Some investors rely on dividends for growing their wealth, and if you’re one of those dividend sleuths, you might be intrigued to know that CRA International, Inc. (NASDAQ:CRAI) is about to go ex-dividend in just four days. If you purchase the stock on or after the 24th of August, you won’t be eligible to receive this dividend, when it is paid on the 14th of September.
CRA International’s next dividend payment will be US$0.23 per share, on the back of last year when the company paid a total of US$0.92 to shareholders. Based on the last year’s worth of payments, CRA International has a trailing yield of 2.0% on the current stock price of $45.45. Dividends are a major contributor to investment returns for long term holders, but only if the dividend continues to be paid. So we need to investigate whether CRA International can afford its dividend, and if the dividend could grow.
See our latest analysis for CRA International
Dividends are typically paid out of company income, so if a company pays out more than it earned, its dividend is usually at a higher risk of being cut. Fortunately CRA International’s payout ratio is modest, at just 30% of profit. Yet cash flow is typically more important than profit for assessing dividend sustainability, so we should always check if the company generated enough cash to afford its dividend. Over the last year, it paid out dividends equivalent to 208% of what it generated in free cash flow, a disturbingly high percentage. Our definition of free cash flow excludes cash generated from asset sales, so since CRA International is paying out such a high percentage of its cash flow, it might be worth seeing if it sold assets or had similar events that might have led to such a high dividend payment.
While CRA International’s dividends were covered by the company’s reported profits, cash is somewhat more important, so it’s not great to see that the company didn’t generate enough cash to pay its dividend. Cash is king, as they say, and were CRA International to repeatedly pay dividends that aren’t well covered by cashflow, we would consider this a warning sign.
Click here to see the company’s payout ratio, plus analyst estimates of its future dividends.
Have Earnings And Dividends Been Growing?
Businesses with strong growth prospects usually make the best dividend payers, because it’s easier to grow dividends when earnings per share are improving. Investors love dividends, so if earnings fall and the dividend is reduced, expect a stock to be sold off heavily at the same time. For this reason, we’re glad to see CRA International’s earnings per share have risen 16% per annum over the last five years. Earnings have been growing at a decent rate, but we’re concerned dividend payments consumed most of the company’s cash flow over the past year.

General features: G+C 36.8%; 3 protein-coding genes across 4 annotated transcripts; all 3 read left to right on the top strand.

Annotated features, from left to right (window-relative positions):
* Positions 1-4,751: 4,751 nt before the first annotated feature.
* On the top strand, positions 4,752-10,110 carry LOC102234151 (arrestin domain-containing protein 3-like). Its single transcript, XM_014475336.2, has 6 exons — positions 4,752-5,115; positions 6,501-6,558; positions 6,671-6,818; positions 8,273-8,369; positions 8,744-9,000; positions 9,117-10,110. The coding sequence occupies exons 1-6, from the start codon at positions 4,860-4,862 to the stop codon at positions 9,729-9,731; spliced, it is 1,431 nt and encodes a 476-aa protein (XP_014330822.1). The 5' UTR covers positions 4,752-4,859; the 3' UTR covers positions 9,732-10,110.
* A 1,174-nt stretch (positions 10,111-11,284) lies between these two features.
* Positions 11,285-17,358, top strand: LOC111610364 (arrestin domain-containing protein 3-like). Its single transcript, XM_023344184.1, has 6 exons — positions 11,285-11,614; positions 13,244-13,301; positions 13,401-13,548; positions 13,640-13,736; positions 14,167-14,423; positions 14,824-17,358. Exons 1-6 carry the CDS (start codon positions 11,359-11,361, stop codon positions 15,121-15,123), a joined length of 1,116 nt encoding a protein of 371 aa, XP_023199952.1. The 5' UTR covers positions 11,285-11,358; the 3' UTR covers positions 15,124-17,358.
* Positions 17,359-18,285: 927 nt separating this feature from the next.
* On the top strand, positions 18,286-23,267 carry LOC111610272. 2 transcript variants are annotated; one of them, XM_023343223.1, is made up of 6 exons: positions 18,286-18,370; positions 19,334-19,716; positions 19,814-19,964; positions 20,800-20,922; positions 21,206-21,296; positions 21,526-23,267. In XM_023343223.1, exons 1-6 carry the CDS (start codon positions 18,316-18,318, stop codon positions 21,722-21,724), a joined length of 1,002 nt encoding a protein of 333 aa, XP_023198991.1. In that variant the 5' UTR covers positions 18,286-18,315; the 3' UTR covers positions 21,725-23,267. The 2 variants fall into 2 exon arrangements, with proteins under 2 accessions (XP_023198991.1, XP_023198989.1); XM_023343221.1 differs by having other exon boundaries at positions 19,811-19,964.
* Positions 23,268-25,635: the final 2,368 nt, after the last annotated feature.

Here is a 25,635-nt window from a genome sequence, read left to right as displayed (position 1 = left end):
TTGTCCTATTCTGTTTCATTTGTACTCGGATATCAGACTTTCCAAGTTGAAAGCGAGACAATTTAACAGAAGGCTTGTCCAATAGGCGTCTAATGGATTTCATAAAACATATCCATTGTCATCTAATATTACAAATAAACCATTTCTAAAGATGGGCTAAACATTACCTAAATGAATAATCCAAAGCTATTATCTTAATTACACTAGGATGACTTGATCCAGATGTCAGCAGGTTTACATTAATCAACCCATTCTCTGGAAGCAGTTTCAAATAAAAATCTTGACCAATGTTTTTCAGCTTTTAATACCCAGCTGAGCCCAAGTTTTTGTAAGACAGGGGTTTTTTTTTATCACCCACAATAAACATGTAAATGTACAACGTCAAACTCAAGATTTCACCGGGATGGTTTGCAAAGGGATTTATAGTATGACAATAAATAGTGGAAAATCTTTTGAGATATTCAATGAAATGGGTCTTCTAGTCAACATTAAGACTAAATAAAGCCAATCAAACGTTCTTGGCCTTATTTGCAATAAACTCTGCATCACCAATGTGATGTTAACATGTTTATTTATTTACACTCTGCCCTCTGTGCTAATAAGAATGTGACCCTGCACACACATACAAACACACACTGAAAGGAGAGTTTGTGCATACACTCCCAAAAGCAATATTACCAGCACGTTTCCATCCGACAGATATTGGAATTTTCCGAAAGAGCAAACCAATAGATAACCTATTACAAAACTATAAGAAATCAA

Many investors will assess a company’s dividend performance by evaluating how much the dividend payments have changed over time. In the last four years, CRA International has lifted its dividend by approximately 13% a year on average. It’s great to see earnings per share growing rapidly over several years, and dividends per share growing right along with it.
The Bottom Line
From a dividend perspective, should investors buy or avoid CRA International? We’re glad to see the company has been improving its earnings per share while also paying out a low percentage of income. However, it’s not great to see it paying out what we see as an uncomfortably high percentage of its cash flow. All things considered, we are not particularly enthused about CRA International from a dividend perspective.
On that note, you’ll want to research what risks CRA International is facing. To help with this, we’ve discovered 1 warning sign for CRA International that you should be aware of before investing in their shares.
If you’re in the market for dividend stocks, we recommend checking our list of top dividend stocks with a greater than 2% yield and an upcoming dividend.
This article by Simply Wall St is general in nature. It does not constitute a recommendation to buy or sell any stock, and does not take account of your objectives, or your financial situation. We aim to bring you long-term focused analysis driven by fundamental data. Note that our analysis may not factor in the latest price-sensitive company announcements or qualitative material. Simply Wall St has no position in any stocks mentioned.
Have feedback on this article? Concerned about the content? Get in touch with us directly. Alternatively, email [email protected]